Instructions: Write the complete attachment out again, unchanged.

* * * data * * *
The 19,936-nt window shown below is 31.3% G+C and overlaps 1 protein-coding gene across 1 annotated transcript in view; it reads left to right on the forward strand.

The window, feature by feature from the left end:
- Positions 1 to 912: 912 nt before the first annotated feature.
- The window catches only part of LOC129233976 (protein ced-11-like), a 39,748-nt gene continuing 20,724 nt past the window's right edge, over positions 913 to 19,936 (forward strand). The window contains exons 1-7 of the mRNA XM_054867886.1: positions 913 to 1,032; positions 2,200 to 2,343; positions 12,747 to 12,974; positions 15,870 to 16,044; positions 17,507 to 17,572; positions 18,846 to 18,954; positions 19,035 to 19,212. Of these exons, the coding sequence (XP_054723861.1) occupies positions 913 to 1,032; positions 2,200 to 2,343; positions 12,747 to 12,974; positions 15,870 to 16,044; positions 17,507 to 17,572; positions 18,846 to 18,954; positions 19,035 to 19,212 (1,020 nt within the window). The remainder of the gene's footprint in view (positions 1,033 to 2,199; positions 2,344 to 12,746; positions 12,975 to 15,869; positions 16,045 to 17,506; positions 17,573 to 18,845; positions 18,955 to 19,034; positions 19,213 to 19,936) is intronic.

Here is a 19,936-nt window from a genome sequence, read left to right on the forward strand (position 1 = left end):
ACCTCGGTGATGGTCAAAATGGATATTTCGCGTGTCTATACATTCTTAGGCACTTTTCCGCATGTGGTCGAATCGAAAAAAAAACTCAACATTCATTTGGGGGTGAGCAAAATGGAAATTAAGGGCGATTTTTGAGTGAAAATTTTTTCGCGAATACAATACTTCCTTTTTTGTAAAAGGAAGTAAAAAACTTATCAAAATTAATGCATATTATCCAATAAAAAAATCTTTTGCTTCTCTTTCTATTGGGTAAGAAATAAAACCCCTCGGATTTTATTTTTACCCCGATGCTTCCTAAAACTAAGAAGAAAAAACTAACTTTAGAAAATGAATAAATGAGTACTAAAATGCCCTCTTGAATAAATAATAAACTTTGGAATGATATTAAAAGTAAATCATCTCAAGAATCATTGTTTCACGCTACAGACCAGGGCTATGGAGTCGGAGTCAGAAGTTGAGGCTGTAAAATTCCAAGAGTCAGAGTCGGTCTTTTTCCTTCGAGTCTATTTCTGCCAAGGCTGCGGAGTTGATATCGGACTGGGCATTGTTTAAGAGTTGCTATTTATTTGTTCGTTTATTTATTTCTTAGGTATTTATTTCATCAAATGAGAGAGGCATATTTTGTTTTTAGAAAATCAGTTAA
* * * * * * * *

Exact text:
The 19,936-nt window shown below is 31.3% G+C and overlaps 1 protein-coding gene across 1 annotated transcript in view; it reads left to right on the forward strand.

The window, feature by feature from the left end:
- Positions 1 to 912: 912 nt before the first annotated feature.
- The window catches only part of LOC129233976 (protein ced-11-like), a 39,748-nt gene continuing 20,724 nt past the window's right edge, over positions 913 to 19,936 (forward strand). The window contains exons 1-7 of the mRNA XM_054867886.1: positions 913 to 1,032; positions 2,200 to 2,343; positions 12,747 to 12,974; positions 15,870 to 16,044; positions 17,507 to 17,572; positions 18,846 to 18,954; positions 19,035 to 19,212. Of these exons, the coding sequence (XP_054723861.1) occupies positions 913 to 1,032; positions 2,200 to 2,343; positions 12,747 to 12,974; positions 15,870 to 16,044; positions 17,507 to 17,572; positions 18,846 to 18,954; positions 19,035 to 19,212 (1,020 nt within the window). The remainder of the gene's footprint in view (positions 1,033 to 2,199; positions 2,344 to 12,746; positions 12,975 to 15,869; positions 16,045 to 17,506; positions 17,573 to 18,845; positions 18,955 to 19,034; positions 19,213 to 19,936) is intronic.

Here is a 19,936-nt window from a genome sequence, read left to right on the forward strand (position 1 = left end):
ACCTCGGTGATGGTCAAAATGGATATTTCGCGTGTCTATACATTCTTAGGCACTTTTCCGCATGTGGTCGAATCGAAAAAAAAACTCAACATTCATTTGGGGGTGAGCAAAATGGAAATTAAGGGCGATTTTTGAGTGAAAATTTTTTCGCGAATACAATACTTCCTTTTTTGTAAAAGGAAGTAAAAAACTTATCAAAATTAATGCATATTATCCAATAAAAAAATCTTTTGCTTCTCTTTCTATTGGGTAAGAAATAAAACCCCTCGGATTTTATTTTTACCCCGATGCTTCCTAAAACTAAGAAGAAAAAACTAACTTTAGAAAATGAATAAATGAGTACTAAAATGCCCTCTTGAATAAATAATAAACTTTGGAATGATATTAAAAGTAAATCATCTCAAGAATCATTGTTTCACGCTACAGACCAGGGCTATGGAGTCGGAGTCAGAAGTTGAGGCTGTAAAATTCCAAGAGTCAGAGTCGGTCTTTTTCCTTCGAGTCTATTTCTGCCAAGGCTGCGGAGTTGATATCGGACTGGGCATTGTTTAAGAGTTGCTATTTATTTGTTCGTTTATTTATTTCTTAGGTATTTATTTCATCAAATGAGAGAGGCATATTTTGTTTTTAGAAAATCAGTTAA